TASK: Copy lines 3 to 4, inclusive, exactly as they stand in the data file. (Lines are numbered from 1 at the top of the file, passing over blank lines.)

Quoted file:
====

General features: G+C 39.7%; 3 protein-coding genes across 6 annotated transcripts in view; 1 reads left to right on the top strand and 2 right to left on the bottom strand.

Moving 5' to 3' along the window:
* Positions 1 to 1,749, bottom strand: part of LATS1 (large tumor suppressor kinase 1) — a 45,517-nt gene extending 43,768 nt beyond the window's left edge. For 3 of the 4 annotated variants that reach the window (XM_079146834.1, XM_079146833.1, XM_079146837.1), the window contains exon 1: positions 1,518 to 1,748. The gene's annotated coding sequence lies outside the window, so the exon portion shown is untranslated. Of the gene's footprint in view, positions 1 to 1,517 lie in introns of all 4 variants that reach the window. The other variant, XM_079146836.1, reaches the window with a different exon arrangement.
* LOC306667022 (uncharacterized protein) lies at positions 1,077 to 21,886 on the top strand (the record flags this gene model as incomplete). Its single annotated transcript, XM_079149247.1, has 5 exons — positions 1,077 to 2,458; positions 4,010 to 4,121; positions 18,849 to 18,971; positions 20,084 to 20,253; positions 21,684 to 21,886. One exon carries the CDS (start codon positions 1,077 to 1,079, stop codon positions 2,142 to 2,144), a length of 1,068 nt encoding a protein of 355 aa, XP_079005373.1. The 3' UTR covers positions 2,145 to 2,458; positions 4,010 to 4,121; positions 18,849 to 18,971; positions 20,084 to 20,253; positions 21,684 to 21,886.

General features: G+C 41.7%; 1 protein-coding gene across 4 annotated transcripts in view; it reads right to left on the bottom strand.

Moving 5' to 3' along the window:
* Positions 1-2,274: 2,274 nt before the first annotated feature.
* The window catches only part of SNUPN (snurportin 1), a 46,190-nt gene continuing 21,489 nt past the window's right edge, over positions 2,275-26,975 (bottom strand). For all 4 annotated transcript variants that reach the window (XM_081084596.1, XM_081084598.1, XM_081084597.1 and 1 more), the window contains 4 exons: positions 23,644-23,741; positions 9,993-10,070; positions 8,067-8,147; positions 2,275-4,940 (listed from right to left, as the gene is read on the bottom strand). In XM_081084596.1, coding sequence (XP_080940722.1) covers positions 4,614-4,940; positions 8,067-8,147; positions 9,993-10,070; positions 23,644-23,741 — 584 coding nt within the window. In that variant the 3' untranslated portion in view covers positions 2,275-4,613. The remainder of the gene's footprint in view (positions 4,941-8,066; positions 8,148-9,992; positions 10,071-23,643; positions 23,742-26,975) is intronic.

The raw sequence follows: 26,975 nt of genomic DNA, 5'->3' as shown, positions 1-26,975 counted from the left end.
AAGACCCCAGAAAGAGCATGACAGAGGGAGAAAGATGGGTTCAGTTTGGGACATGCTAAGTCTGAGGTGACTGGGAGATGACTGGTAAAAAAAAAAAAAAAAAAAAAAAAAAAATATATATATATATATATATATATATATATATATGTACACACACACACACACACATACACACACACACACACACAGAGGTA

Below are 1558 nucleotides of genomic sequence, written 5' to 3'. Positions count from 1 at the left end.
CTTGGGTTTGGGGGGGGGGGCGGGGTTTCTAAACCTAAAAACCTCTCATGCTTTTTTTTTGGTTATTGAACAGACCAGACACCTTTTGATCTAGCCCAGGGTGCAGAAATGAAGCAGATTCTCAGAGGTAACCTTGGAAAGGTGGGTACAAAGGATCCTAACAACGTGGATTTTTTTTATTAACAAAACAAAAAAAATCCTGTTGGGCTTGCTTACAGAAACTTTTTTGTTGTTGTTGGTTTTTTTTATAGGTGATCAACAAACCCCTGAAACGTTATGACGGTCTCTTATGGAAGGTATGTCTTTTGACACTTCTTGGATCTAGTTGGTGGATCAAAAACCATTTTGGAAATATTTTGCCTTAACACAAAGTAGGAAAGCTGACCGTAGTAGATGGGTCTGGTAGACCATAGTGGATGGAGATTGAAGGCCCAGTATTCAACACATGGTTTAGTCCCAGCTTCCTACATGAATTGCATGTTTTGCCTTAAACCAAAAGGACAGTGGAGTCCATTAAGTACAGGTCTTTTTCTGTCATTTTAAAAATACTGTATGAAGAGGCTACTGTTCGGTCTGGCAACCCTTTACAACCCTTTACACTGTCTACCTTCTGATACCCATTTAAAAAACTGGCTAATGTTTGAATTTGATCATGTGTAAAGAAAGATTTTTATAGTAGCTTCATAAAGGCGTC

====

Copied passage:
* Positions 1 to 1,749, bottom strand: part of LATS1 (large tumor suppressor kinase 1) — a 45,517-nt gene extending 43,768 nt beyond the window's left edge. For 3 of the 4 annotated variants that reach the window (XM_079146834.1, XM_079146833.1, XM_079146837.1), the window contains exon 1: positions 1,518 to 1,748. The gene's annotated coding sequence lies outside the window, so the exon portion shown is untranslated. Of the gene's footprint in view, positions 1 to 1,517 lie in introns of all 4 variants that reach the window. The other variant, XM_079146836.1, reaches the window with a different exon arrangement.
* LOC306667022 (uncharacterized protein) lies at positions 1,077 to 21,886 on the top strand (the record flags this gene model as incomplete). Its single annotated transcript, XM_079149247.1, has 5 exons — positions 1,077 to 2,458; positions 4,010 to 4,121; positions 18,849 to 18,971; positions 20,084 to 20,253; positions 21,684 to 21,886. One exon carries the CDS (start codon positions 1,077 to 1,079, stop codon positions 2,142 to 2,144), a length of 1,068 nt encoding a protein of 355 aa, XP_079005373.1. The 3' UTR covers positions 2,145 to 2,458; positions 4,010 to 4,121; positions 18,849 to 18,971; positions 20,084 to 20,253; positions 21,684 to 21,886.